Nothing Stays Buried

The Monkeewrench crew returns to face the city of Minneapolis’s worst nightmare—a rampant serial killer on the loose—in the electrifying new thriller.

When Minneapolis homicide detectives Leo Magozzi and Gino Rolseth are called to a crime scene in a heavily wooded city park, everything about the setting is all too familiar. And when they discover a playing card on the victim’s body, their worst fears are confirmed—there’s a serial killer operating in the city for the first time in years.

Across town, Grace MacBride and her unconventional partners at Monkeewrench Software find themselves at both personal and career crossroads. Weary of the darker side of their computer work for law enforcement, they agree to take on a private missing-persons case in a small farming community in southwestern Minnesota.

As the violence accelerates in Minneapolis, Magozzi and Gino soon realize their killer is planning to complete the deck, and they enlist Monkeewrench to help stop the rampage. As a baffling tangle of evidence accumulates, the cops and Monkeewrench make the unlikely connections among a farmer’s missing daughter, a serial killer, and a decades-old stabbing that brings them face-to-face with pure evil.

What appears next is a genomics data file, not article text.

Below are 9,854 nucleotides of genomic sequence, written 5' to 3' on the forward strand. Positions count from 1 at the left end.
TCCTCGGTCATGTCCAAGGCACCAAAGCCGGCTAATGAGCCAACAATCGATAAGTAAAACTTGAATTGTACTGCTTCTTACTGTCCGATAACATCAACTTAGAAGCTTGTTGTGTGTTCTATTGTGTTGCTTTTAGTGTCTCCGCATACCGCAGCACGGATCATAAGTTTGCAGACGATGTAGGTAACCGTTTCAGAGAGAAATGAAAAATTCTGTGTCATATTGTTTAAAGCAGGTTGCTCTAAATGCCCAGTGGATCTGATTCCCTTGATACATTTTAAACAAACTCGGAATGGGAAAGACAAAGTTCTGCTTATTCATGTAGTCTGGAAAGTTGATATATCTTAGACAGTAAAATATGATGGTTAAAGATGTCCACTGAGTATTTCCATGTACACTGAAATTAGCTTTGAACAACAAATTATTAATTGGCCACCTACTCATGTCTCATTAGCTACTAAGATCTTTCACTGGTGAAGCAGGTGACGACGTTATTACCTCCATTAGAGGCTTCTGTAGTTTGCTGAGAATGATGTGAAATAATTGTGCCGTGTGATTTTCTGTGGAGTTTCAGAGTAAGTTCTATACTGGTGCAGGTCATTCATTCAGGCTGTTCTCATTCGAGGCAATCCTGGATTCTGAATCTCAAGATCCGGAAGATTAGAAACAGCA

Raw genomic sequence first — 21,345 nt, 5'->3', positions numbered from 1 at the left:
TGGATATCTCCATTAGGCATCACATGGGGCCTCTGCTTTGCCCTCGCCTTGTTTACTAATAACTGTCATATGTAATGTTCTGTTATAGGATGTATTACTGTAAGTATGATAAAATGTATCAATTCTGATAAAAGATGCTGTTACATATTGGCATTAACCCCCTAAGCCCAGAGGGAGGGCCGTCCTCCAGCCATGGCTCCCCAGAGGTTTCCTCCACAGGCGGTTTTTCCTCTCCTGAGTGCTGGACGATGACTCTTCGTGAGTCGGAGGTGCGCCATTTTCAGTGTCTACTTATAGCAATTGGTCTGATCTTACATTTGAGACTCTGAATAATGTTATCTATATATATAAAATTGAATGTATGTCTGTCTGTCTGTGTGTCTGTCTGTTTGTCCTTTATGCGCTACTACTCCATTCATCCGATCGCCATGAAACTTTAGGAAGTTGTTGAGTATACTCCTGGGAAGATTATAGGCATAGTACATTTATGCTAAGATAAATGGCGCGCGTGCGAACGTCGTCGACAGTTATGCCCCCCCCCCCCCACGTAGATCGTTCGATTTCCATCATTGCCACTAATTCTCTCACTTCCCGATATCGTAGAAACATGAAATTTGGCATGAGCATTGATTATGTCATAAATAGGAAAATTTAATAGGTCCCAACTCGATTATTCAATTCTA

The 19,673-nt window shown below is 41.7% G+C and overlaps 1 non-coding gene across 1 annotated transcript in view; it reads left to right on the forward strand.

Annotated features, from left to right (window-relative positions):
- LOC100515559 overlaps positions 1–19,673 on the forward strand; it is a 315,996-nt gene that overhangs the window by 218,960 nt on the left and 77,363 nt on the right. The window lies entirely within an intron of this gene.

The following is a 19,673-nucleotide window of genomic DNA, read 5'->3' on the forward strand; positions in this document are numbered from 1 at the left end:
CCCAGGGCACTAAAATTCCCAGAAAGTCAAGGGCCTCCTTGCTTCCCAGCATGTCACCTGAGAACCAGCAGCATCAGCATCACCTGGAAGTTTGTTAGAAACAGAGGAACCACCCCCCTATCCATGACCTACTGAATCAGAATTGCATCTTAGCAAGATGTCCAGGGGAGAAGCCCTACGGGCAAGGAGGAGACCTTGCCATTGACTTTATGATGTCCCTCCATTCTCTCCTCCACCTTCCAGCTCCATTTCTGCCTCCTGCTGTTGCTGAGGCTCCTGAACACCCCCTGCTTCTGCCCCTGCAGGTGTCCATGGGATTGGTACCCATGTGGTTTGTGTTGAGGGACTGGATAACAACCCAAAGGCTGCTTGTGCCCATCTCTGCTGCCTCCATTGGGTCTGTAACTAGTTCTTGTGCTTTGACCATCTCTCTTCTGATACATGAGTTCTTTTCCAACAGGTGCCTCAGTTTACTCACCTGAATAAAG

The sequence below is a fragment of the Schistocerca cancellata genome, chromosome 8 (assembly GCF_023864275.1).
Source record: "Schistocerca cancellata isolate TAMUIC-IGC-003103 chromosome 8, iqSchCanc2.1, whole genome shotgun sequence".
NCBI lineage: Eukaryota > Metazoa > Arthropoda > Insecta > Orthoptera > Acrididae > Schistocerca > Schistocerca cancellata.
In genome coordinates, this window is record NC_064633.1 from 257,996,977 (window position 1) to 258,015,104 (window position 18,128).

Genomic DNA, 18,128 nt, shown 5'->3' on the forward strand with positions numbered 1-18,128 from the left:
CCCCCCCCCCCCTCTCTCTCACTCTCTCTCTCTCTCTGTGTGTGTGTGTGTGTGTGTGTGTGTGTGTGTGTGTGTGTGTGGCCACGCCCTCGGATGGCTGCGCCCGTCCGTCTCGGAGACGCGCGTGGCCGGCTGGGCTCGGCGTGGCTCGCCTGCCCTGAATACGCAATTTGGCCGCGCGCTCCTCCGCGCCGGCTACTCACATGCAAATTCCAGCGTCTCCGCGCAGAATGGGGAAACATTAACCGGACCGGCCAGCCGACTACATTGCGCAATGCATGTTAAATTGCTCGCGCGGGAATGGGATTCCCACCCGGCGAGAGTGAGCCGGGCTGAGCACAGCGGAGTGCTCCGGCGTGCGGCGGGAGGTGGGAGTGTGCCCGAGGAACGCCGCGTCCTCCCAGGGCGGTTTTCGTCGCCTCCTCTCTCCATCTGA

Tracy has done a great job in providing an interesting series since her first book, Monkeewrench, and like many long running series there have been ups and downs.

The character interaction between the main group of characters has been what kept bringing me back time and again regardless of any negatives. Their personalities, charm, and skills have often made hard days end on a highpoint as I was provided with a great escape and a positive way to close out an otherwise stressful day.

Lately it seems Tracy has been taking the bulk of the attention away from what made this a great series and shifting it to other characters like the detectives. They’re not bad characters and I do read a lot of law enforcement books but I had come to depend on this series solely for its focus on something other than detectives. If I wanted to read more police procedurals I have plenty to choose from written by authors in the States, the UK and Australia.

Why write these stories under the Monkeewrench banner if the focus isn’t going to be on them? If you want to write police procedurals do so as standalones or under a new series banner.

The positives still outweigh my petty grievances with great pacing, well-written suspense, fleshed out storylines, and well-developed characters with a balance in viewpoints so you get a more interesting novel.

You don’t necessarily need to read the series in order so if you haven’t read Monkeewrench I would  not want you to feel dissuaded from picking this up.
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